By: James Pitt  Jan. 28, 2019
Dr. Christopher J. Evanich is a top-ranked orthopedic surgeon who practices at the Orthopedic Institute of Wisconsin. James Pitt interviewed Dr. Evanich about his practice, his method of patient education, what's good and bad in EHRs, and how his time as an engineer helped him in medicine. This interview has been edited for length and clarity.
What makes patients choose you and your team?
Being in practice now for over 20 years, a majority of my new patients come to me by “word of mouth” - recommendations from family, friends, colleagues, neighbors, et cetera whom I have treated. I believe these patients truly appreciate the care, compassion, expertise and respect my team and I provide. We exhaust all conservative treatment options before recommending any surgical interventions; and post operatively, we address their concerns, worries and expectations. It seems then that we really gain the patient's trust throughout the entire treatment process.
You're highly praised as a clinical instructor. Do you see educating physicians and educating patients as the same skill?
One has to possess a considerable amount of energy and enthusiasm in educating both the resident physician as well as the patient; however, the goals are slightly different. In resident education, I work to train the physician to wholeheartedly be an advocate for the patient: put the patient first; outline options that are best for the patient. In educating the patient, I try to explain their musculoskeletal condition in terminology they can understand, then present the treatment options and allow them to choose the path of treatment they believe is best suited for themselves.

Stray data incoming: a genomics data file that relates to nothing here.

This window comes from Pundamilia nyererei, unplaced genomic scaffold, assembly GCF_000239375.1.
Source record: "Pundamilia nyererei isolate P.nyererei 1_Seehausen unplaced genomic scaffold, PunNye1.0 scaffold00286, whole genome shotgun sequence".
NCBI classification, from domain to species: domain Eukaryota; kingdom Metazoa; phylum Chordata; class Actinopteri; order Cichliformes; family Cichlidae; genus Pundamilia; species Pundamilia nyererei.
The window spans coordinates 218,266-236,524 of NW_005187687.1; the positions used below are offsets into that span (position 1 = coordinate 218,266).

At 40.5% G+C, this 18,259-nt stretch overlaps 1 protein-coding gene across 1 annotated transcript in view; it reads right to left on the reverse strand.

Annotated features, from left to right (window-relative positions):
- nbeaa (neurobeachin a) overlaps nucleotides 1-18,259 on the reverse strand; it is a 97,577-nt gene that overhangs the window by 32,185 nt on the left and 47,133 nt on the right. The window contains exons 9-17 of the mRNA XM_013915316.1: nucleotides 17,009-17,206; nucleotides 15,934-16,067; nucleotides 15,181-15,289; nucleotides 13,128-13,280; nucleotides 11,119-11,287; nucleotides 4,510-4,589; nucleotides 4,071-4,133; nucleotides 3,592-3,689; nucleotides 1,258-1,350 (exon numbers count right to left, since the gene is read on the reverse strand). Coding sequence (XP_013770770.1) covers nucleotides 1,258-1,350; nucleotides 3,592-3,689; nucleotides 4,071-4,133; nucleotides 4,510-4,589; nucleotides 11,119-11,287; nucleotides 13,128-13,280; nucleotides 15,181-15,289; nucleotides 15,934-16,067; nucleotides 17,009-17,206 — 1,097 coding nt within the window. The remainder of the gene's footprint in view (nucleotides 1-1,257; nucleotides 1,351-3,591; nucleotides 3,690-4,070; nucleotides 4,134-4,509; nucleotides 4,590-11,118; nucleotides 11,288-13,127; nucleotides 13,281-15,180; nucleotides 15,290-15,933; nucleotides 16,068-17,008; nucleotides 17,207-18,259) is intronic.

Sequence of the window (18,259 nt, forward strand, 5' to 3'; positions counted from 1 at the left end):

What should residents learn?
LISTEN, listen, listen to your patients and always do a thorough problem-focused musculoskeletal exam. You will then make an accurate diagnosis over 75% of the time with these two things alone! Use lab work, radiographic studies and other tests to confirm your diagnosis, not search for one. What the patient tells you about their symptoms is so valuable in your quest to truly help solve the patient's problem.
I have spent time overseas in Kenya, Nicaragua, Honduras and other countries participating in medical and surgical mission trips where we did not have access to technologies such as labs, X-rays, and MRI scanners but still provided exceptional care and outcomes by just relying on the patient's history and physical exam.
[Dr. Evanich's 2018 mission to Honduras was covered in the Journal-Sentinel: Patient's humble gift moves Milwaukee orthopedic surgeon to tears]
Finally, I make sure the residents are aware that their concept of success as a physician/ surgeon only holds true if the patient deems your treatment a success! In other words, if the patient isn't happy with the outcome, then you should not consider it a successful case and work to remedy the situation if possible.
What's your approach to patient education?